The earliest known manuscript of Beowulf is thought to have been written in the tenth century, however, the poem had most likely been told as an oral tradition for centuries before that. In fact, the poems events date back to the sixth century. However, because there is only one manuscript of Beowulf still in tact very little is known about the poem or its author. The poem does, however, give us great insight into the culture of the people who composed and told this epic tale.
Because the poem was performed orally mainly between the eighth and tenth centuries, but dealt with subject matter of centuries earlier, it is difficult to decipher and separate the cultural context involved in the poem from one century to the next. The poem was probably unrecognizable from its original state after two hundred years of oral tradition that would have changed its content drastically. The storyline of the poem, the battles and significant events, probably maintained most of their identity while the cultural context took on another form more suited to the current culture of the people.
By the time it was written, in 1000, the poem was probably most representative of the tenth century culture yet it still managed to tell a story similar to the original version. Beowulf, then, gives us a significant insight into the cultural views of the tenth century Anglo-Saxons including their political, social and moral views. The individualistic society was just beginning to replace the tribal system in which no individual had been seen as more important to the success of the tribe than any other.
The individuality that Beowulf displayed helped establish new rules in society. Beyond this, Beowulf gives us an even greater insight into middle ages society. Woven throughout almost every aspect of their culture and the poem are very strict moral codes and values. Loyalty, honesty, family ties, courage and even Christianity play a major role in this epic poem. In each of the stories told throughout the poem elements of these values are openly displayed. All three of Beowulfs battles demonstrate qualities deemed virtuous and essential to the people of the middle ages.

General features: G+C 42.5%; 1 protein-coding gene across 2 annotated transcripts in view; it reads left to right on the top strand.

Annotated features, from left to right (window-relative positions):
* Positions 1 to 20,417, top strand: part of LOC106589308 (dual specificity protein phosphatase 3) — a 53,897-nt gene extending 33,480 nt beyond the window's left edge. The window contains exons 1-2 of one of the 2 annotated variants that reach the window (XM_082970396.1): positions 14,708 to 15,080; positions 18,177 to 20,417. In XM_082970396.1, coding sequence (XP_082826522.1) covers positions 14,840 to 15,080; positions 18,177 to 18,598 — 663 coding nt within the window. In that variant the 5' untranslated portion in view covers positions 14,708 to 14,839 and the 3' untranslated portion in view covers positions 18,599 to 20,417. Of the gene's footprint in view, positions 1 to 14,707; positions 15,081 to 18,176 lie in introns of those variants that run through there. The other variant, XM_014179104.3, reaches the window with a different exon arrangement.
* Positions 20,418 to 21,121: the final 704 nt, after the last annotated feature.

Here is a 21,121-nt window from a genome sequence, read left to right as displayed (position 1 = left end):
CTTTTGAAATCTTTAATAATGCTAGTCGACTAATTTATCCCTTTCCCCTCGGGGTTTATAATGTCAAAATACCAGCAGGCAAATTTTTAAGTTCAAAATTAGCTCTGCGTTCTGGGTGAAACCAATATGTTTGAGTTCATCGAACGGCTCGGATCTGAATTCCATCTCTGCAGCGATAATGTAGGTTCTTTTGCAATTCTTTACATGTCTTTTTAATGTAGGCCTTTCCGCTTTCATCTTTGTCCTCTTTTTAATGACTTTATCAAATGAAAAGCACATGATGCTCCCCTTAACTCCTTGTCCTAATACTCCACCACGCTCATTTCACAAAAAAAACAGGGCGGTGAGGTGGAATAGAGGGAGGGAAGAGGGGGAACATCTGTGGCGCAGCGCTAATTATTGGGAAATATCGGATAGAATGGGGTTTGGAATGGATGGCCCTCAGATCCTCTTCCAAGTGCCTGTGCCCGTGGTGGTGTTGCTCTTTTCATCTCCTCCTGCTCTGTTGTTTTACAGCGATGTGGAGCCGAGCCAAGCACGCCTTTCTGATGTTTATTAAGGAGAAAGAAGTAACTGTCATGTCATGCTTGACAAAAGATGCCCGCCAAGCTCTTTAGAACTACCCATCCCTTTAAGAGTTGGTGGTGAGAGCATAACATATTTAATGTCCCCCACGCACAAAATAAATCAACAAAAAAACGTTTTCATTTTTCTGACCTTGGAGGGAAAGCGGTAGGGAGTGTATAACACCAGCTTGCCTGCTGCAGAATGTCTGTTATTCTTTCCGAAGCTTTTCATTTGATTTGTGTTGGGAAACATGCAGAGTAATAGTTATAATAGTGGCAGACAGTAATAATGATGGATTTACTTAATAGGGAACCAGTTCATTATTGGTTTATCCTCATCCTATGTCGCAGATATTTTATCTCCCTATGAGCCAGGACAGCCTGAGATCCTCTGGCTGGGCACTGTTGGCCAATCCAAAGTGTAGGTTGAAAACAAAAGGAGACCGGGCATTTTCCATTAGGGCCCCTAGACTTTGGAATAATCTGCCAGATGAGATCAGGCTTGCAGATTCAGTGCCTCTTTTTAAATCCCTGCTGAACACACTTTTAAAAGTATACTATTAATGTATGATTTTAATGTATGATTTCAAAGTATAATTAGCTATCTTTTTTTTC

Beowulf, a godfearing, heroic warrior, first faces a monster that represents all things evil. The monster is a descendant of Cain, a bloodthirsty avenger of man and an outcast. Beowulf confronts this evil figure without any fear and without the aid of any manmade weapons of war. The strength of the wickedness is outmatched by the goodness and purity Beowulf. Only because Beowulf displayed no fear and used no weapon was he able to destroy this wicked force of destruction. The hero, Beowulf, is glorified more for his virtue than for his strength in defeating the monster.
For those who displayed no virtue, despite their valor, the consequence was quite different. Ecgtheows son, who displayed no bravery, for example, “had been despised for a long while, for the Geats saw no spark of bravery in him” (75). The true hero of the middle ages managed to maintain a balance between his personal glory and maintaining the good of his people. As we see in later stories of this period, like the Arthur stories, this is a very delicate balance. Beowulf became a folklore hero because he maintained this balance well.